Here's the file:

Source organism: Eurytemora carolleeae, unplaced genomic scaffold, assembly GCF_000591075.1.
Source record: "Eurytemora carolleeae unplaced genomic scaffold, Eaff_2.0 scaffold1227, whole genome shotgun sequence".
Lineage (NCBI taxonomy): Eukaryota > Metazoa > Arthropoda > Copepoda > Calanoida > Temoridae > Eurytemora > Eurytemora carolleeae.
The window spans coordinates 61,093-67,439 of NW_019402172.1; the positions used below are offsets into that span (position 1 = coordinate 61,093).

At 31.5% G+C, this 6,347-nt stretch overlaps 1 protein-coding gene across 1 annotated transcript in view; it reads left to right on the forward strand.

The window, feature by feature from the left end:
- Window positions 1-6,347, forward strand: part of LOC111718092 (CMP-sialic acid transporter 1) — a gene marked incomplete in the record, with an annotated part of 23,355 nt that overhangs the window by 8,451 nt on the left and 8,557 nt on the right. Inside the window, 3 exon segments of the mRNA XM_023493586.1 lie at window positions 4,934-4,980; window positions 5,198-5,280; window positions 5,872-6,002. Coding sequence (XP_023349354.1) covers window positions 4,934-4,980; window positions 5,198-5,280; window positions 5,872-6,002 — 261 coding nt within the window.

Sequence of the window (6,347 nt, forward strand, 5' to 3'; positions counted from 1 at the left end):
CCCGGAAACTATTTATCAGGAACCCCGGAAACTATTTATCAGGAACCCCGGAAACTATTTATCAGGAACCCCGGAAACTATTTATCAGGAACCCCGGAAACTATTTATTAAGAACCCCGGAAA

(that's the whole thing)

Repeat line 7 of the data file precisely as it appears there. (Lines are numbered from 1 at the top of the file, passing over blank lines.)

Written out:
- Window positions 1-6,347, forward strand: part of LOC111718092 (CMP-sialic acid transporter 1) — a gene marked incomplete in the record, with an annotated part of 23,355 nt that overhangs the window by 8,451 nt on the left and 8,557 nt on the right. Inside the window, 3 exon segments of the mRNA XM_023493586.1 lie at window positions 4,934-4,980; window positions 5,198-5,280; window positions 5,872-6,002. Coding sequence (XP_023349354.1) covers window positions 4,934-4,980; window positions 5,198-5,280; window positions 5,872-6,002 — 261 coding nt within the window.